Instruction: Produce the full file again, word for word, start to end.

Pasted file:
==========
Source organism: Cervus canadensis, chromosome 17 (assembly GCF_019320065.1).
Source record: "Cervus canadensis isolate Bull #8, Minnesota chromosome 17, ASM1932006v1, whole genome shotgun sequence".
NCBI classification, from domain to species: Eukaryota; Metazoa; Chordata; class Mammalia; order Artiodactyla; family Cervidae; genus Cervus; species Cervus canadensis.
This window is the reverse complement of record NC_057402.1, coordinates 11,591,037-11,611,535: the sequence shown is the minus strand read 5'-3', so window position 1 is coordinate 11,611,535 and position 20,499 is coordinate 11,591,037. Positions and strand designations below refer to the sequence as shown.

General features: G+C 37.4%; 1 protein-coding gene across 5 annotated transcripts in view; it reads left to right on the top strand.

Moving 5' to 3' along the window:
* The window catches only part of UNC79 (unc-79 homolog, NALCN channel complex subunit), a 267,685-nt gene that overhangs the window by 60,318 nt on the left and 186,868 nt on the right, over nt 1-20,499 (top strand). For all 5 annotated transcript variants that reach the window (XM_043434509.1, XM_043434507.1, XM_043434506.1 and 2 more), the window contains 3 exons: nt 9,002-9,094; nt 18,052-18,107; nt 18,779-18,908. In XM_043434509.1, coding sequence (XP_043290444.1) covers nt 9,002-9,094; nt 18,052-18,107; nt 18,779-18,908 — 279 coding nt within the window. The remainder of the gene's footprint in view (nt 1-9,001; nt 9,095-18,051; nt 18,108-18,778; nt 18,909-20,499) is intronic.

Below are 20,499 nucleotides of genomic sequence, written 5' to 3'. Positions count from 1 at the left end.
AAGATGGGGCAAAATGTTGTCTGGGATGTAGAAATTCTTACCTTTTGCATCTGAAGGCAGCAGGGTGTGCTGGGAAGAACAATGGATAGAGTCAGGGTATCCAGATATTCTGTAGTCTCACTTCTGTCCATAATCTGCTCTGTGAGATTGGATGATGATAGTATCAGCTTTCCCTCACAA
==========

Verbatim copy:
Source organism: Cervus canadensis, chromosome 17 (assembly GCF_019320065.1).
Source record: "Cervus canadensis isolate Bull #8, Minnesota chromosome 17, ASM1932006v1, whole genome shotgun sequence".
NCBI classification, from domain to species: Eukaryota; Metazoa; Chordata; class Mammalia; order Artiodactyla; family Cervidae; genus Cervus; species Cervus canadensis.
This window is the reverse complement of record NC_057402.1, coordinates 11,591,037-11,611,535: the sequence shown is the minus strand read 5'-3', so window position 1 is coordinate 11,611,535 and position 20,499 is coordinate 11,591,037. Positions and strand designations below refer to the sequence as shown.

General features: G+C 37.4%; 1 protein-coding gene across 5 annotated transcripts in view; it reads left to right on the top strand.

Moving 5' to 3' along the window:
* The window catches only part of UNC79 (unc-79 homolog, NALCN channel complex subunit), a 267,685-nt gene that overhangs the window by 60,318 nt on the left and 186,868 nt on the right, over nt 1-20,499 (top strand). For all 5 annotated transcript variants that reach the window (XM_043434509.1, XM_043434507.1, XM_043434506.1 and 2 more), the window contains 3 exons: nt 9,002-9,094; nt 18,052-18,107; nt 18,779-18,908. In XM_043434509.1, coding sequence (XP_043290444.1) covers nt 9,002-9,094; nt 18,052-18,107; nt 18,779-18,908 — 279 coding nt within the window. The remainder of the gene's footprint in view (nt 1-9,001; nt 9,095-18,051; nt 18,108-18,778; nt 18,909-20,499) is intronic.

Below are 20,499 nucleotides of genomic sequence, written 5' to 3'. Positions count from 1 at the left end.
AAGATGGGGCAAAATGTTGTCTGGGATGTAGAAATTCTTACCTTTTGCATCTGAAGGCAGCAGGGTGTGCTGGGAAGAACAATGGATAGAGTCAGGGTATCCAGATATTCTGTAGTCTCACTTCTGTCCATAATCTGCTCTGTGAGATTGGATGATGATAGTATCAGCTTTCCCTCACAA